Maldives – One of the Few Shark Sanctuaries in the World

19 Apr 2021

The Maldives is currently one of few sanctuaries for sharks around the world, more than 30 species are found in its protected waters and 29 of those are globally threatened. Shark fishing was totally banned in the Maldives in 2010 and this, along with the ban of large-scale fishing methods, creates a safe haven for these magnificent creatures. It is estimated that, globally, around a hundred million sharks are killed each year (both by targetted fishing and as bycatch), they are being killed faster than they can reproduce, making the Maldives’ sanctuary vitally important.

Sharks are of course a highlight for tourists who visit the Maldives for scuba diving and snorkelling but, more importantly, a healthy shark population is vital for the health of the oceans and consequently, our entire planet. A healthy shark population keeps a balance amongst other species, without them, other species would become too numerous, monopolising food sources and the diversity of the ecosystem would decline. Simply swimming through the water column benefits the ocean, it creates a mixing of nutrients from deep to shallower water, this encourages phytoplankton growth which forms the foundation of food webs in the ocean – without it there is no food for smaller creatures. Nature is a fine balancing act and shark populations are crucial to it not tipping out of control with a catastrophic loss of species and ecosystems such as coral reefs and seagrass meadows. Apart from their crucial role in maintaining diversity, sharks are also a great carbon sink; when they die they sink to the ocean floor and the carbon contained within them is ‘locked up’ for thousands or even millions of years and carbon dioxide is prevented from entering the atmosphere. The effects of a declining shark population are far-reaching, on land as well as in the oceans.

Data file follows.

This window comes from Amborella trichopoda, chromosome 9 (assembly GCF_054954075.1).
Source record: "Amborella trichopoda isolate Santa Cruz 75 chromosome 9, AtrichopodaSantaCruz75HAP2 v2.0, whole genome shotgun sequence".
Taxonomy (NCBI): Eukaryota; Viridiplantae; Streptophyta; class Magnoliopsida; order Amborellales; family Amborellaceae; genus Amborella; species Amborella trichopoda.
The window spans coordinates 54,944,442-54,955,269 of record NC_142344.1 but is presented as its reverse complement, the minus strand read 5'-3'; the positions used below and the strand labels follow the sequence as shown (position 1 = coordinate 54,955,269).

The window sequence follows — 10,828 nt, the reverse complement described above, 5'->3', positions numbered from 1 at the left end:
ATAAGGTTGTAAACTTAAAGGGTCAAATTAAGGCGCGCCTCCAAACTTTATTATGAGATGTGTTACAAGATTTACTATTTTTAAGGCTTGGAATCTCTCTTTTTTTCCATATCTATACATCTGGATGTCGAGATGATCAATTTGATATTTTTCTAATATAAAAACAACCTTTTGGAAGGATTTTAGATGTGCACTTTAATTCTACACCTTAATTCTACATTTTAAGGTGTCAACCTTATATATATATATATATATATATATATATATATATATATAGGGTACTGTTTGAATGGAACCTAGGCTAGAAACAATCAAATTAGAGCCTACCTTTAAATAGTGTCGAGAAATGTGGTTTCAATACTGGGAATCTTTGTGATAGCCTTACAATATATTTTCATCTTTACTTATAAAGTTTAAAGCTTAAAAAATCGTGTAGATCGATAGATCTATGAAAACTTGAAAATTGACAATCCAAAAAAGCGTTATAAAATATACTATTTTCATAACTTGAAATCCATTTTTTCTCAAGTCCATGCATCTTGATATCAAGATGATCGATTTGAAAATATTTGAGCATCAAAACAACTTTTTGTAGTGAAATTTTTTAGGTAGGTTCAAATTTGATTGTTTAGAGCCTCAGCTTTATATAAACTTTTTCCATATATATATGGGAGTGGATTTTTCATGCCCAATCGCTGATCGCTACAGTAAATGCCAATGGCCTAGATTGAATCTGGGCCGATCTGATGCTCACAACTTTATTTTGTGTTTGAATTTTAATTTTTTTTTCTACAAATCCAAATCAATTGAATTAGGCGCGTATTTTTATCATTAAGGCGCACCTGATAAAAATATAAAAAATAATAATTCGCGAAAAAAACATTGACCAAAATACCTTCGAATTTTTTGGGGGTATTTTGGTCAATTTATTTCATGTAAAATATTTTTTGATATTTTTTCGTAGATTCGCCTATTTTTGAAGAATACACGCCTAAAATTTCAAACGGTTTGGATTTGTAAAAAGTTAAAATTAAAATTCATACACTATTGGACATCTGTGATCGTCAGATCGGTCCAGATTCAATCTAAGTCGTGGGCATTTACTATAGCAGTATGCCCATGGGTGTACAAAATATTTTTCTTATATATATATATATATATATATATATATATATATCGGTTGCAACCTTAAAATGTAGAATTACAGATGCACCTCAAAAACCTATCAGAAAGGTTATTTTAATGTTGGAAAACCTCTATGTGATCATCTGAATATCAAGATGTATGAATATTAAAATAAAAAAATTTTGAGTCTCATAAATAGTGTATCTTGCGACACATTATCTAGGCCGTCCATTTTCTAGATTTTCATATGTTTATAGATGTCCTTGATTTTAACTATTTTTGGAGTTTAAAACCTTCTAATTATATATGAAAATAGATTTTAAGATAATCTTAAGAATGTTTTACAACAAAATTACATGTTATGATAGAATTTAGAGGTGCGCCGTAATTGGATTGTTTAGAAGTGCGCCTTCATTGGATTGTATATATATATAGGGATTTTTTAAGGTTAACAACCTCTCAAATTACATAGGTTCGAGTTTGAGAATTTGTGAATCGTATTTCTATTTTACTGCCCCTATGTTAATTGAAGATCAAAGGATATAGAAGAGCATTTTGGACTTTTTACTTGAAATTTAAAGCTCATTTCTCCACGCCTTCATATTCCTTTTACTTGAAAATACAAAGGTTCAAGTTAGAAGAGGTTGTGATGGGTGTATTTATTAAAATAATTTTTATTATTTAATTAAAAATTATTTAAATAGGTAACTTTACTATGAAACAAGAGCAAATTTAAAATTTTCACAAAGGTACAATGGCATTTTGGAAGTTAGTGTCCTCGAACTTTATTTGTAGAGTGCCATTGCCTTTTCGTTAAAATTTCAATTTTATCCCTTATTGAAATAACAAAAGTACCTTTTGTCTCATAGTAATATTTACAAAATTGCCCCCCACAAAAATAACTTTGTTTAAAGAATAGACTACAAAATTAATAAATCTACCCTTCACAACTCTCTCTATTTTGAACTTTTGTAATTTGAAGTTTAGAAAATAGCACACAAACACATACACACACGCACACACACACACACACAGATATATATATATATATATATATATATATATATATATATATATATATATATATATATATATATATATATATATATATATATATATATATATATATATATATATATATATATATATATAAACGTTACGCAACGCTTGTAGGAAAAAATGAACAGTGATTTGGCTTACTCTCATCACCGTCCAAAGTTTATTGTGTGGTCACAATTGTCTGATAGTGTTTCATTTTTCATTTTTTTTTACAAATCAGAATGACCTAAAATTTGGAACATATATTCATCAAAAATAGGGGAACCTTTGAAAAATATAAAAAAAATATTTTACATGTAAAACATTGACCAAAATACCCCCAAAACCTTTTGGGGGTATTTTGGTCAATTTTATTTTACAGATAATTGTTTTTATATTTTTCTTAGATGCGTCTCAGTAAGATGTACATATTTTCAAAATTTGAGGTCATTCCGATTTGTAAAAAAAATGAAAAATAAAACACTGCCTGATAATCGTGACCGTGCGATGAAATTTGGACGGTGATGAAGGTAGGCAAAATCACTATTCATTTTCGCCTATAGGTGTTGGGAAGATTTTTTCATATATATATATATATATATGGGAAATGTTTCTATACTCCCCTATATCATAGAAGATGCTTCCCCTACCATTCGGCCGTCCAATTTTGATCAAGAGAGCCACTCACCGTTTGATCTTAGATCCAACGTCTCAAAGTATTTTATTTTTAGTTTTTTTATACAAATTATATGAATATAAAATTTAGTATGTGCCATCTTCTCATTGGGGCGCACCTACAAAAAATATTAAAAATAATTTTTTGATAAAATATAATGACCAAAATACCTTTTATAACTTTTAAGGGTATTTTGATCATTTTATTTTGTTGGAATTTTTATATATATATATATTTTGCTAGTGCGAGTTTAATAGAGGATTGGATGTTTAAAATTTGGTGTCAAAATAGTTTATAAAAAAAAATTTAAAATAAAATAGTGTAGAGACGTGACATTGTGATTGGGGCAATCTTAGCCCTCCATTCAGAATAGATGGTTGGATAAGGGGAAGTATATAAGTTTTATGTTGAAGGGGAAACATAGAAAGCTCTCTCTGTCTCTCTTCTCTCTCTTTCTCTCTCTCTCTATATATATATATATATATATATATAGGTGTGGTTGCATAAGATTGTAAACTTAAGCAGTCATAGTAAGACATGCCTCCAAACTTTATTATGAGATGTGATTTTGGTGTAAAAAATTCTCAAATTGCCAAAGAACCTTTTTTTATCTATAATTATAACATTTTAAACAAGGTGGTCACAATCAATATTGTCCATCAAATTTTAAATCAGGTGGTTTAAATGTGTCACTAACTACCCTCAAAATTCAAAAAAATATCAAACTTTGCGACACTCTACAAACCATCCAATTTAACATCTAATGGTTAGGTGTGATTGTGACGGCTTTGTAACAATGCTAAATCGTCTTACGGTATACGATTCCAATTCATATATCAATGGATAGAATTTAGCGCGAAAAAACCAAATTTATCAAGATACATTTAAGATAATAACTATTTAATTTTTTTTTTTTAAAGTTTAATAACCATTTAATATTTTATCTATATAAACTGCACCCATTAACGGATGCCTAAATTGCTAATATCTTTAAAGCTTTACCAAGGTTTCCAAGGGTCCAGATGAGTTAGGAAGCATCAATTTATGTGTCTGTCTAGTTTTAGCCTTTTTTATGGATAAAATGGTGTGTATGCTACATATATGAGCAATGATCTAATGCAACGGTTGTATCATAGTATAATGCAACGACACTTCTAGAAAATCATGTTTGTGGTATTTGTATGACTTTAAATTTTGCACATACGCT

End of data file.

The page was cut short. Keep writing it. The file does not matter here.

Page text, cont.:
Sharks have been around for over 400 million years – fossils have been found to show that they have roamed our seas since before the dinosaurs and have not changed all that much since then. The global community has a part to play in keeping sharks in our oceans and as divers and snorkellers, having seen the beauty of the underwater world, we are in a prime position to be ambassadors for them.

The Maldives government were recently rumoured to have been considering lifting the shark fishing ban and many of you, as well as thousands of others, supported the #SaveOurSharks campaign. We would like to thank you for your support and are happy to report that a lifting of the ban is not being considered at this time. We would urge you to continue to do all you can for sharks and stay informed of any future developments that may put sharks at any further risk, not just in the Maldives but worldwide, it is through a collective continuous effort that we can make a difference.

We look forward to showcasing the huge variety of sharks on our many dive and snorkel trips, with everything from baby blacktips learning to hunt tiny fish in the lagoons to huge whale sharks cruising silently by in the blue – thrilling shark encounters await and you can learn lots about them on the PADI Specialty course too!